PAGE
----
Angelica “Amor” Medina and Jahaira Fajardo are featured in this edition of Dance Spotlight! They are dance instructors and performers currently living in Oakland, California and they co-organize the annual Queer Latin Dance Festival in California. They were nominated by Andrea ‘Ace” Arenas and Ciara Morales.
Andrea said, “We would love to nominate our peers Angelica and Jahaira who have inspired us in so many ways. They are also a Queer power couple who just got married. They are the founders of In Lakech Dance Academy which highlights the queer and trans community!”
Check out a few fun facts and information about Angelica and Jahaira including their experiences as a same-sex couple within the latin dance community and their goals for the Queer Latin Dance Festival.
Want to nominate someone to be in the Dance Spotlight? Contact us!
What are your first memories of latin dancing? (A class? Watching friends or relatives dance?)
Jahaira: My first memories of latin dance were from one of my house parties. I grew up in a Dominican household so music was always in the background. My sister and I would copy moves that we learned from music videos of merengueros dancing merengue. They’d have three of four guys doing really cool dance moves and she and I would learn them. We’d have a lot of fun at parties performing the moves we learned for the family.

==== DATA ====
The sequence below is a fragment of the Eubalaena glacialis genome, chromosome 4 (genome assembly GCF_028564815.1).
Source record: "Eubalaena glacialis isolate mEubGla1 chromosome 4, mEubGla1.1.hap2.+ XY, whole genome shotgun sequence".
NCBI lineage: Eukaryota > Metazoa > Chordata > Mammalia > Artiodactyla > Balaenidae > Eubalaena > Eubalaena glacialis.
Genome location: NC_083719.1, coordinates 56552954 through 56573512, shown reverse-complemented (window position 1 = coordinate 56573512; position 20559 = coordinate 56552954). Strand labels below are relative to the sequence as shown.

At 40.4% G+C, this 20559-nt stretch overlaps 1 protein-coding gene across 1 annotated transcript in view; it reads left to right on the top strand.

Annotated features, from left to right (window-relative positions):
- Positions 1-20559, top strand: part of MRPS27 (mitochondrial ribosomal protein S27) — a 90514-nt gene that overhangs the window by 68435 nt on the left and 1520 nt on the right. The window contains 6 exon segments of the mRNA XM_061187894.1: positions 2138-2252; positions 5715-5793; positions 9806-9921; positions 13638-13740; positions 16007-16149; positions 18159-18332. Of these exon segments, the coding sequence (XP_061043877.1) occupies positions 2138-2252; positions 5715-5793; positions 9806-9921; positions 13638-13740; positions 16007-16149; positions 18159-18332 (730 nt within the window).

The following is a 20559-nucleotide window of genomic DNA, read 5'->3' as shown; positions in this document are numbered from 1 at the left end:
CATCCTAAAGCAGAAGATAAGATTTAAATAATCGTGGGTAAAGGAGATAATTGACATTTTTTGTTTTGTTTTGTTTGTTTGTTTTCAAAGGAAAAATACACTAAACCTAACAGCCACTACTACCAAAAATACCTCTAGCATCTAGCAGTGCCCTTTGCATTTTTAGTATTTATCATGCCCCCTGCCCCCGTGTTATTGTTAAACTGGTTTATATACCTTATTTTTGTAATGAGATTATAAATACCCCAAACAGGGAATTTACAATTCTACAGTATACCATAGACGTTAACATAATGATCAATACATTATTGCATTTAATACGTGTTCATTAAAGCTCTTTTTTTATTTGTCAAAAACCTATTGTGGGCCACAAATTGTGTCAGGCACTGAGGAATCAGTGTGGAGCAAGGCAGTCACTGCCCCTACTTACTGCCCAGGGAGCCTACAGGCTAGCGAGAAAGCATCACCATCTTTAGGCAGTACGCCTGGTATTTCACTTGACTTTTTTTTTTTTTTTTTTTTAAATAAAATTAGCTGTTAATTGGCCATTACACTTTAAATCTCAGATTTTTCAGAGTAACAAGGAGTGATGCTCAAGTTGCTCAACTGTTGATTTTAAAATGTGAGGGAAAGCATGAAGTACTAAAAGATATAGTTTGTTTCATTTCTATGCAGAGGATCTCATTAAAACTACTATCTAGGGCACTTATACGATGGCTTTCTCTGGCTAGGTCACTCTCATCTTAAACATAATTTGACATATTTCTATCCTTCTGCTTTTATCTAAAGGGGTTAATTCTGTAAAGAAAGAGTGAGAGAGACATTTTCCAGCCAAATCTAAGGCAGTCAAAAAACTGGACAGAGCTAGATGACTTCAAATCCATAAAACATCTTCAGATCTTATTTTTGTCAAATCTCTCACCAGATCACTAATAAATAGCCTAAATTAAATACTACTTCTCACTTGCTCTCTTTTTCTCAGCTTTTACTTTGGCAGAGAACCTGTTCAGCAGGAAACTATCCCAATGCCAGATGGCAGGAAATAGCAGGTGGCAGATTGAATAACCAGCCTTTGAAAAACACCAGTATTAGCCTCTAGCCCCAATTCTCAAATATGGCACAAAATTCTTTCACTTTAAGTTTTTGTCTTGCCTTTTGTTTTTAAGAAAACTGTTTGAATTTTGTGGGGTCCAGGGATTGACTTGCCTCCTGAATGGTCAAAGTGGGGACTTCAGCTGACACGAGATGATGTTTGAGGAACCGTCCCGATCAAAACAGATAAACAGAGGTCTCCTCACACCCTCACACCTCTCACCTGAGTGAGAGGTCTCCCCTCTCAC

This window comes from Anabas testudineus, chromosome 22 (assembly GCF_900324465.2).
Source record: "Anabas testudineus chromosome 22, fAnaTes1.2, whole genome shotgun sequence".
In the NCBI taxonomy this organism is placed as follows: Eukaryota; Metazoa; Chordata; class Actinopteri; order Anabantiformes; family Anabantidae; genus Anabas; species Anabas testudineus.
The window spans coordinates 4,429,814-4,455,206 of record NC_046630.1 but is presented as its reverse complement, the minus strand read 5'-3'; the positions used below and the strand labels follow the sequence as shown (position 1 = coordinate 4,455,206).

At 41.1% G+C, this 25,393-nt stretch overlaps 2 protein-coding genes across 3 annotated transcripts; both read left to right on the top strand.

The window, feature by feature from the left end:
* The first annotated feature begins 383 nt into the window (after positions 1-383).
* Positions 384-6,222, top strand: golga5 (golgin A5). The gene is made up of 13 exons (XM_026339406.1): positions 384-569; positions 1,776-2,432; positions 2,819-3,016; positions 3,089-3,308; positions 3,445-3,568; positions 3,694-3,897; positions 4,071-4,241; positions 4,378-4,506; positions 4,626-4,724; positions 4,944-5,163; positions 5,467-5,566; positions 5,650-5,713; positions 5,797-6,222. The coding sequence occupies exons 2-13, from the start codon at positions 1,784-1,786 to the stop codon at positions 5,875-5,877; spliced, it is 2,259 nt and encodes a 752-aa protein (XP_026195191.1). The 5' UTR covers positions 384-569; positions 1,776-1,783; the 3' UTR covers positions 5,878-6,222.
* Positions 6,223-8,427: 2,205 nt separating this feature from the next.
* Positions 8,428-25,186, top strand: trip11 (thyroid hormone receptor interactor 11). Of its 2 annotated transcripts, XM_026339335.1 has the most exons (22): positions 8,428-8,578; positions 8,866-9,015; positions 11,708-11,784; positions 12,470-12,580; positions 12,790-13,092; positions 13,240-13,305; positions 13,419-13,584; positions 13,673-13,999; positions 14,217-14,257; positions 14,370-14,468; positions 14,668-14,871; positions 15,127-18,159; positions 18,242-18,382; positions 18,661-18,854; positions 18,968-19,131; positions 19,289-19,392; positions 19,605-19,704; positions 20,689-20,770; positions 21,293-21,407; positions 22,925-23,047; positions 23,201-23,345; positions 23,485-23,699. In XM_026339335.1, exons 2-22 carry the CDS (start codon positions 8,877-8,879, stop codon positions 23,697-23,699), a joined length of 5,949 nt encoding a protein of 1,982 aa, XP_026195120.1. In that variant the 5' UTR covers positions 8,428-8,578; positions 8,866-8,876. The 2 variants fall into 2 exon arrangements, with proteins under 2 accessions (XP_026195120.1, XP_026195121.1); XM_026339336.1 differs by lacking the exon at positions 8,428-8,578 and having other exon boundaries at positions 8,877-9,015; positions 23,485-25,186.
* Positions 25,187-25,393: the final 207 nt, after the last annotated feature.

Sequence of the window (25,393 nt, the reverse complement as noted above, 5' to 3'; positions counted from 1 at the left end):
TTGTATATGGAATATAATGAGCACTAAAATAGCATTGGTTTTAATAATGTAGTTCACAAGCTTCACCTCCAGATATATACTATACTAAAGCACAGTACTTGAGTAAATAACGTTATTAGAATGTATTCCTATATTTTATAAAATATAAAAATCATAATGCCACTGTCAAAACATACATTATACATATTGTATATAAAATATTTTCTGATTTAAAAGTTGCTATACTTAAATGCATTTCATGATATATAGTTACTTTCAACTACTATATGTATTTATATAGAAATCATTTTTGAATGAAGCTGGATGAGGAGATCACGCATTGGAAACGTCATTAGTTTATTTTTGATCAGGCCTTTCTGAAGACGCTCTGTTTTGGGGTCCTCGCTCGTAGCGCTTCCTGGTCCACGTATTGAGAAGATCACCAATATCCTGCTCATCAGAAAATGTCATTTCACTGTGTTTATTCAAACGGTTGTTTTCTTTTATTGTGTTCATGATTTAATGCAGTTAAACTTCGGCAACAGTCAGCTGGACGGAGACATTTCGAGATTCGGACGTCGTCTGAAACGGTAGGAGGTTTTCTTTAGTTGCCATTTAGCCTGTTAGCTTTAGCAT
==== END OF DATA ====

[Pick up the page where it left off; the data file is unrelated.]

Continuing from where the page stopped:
Angelica: My first memories of latin dancing are also with family. When I was a little girl, maybe four or five years old, I’d dance and sing to all of the Selena songs. I’d sing them at every family gathering – actually, I’d sing every day at my house! I also grew up loving banda, cumbia and merengue. There was a lot of joy experienced through music at different family gatherings like quinceañeras and I had such an amazing time living with my family.
You are married and members of the LBTGQIA community. Describe your experience thus far in the latin dance community? Do you feel accepted? Has there been any push back or uncomfortable moments?
Jahaira: I think we’re really blessed living here in the Bay Area. I started training in a dance company in which I was the only ‘out’ Queer person and I was also a female leader. I felt very supported and there wasn’t anything that made it difficult or discouraging for me in any way. I love the latin dance community in the Bay Area and they support us.
There are times when we’ve traveled away from the Bay Area and that’s when we’ve experience any difficulties. I experienced uncomfortable moments when I first started. I would be in a class and I’d really want to lead, but I’d be asked to follow because I appear female. I’d have to stand my ground and say, ‘No, I’m not going to follow. I’m here to learn how to lead.’
There have been some uncomfortable moments but overall I haven’t experienced any outright homophobia.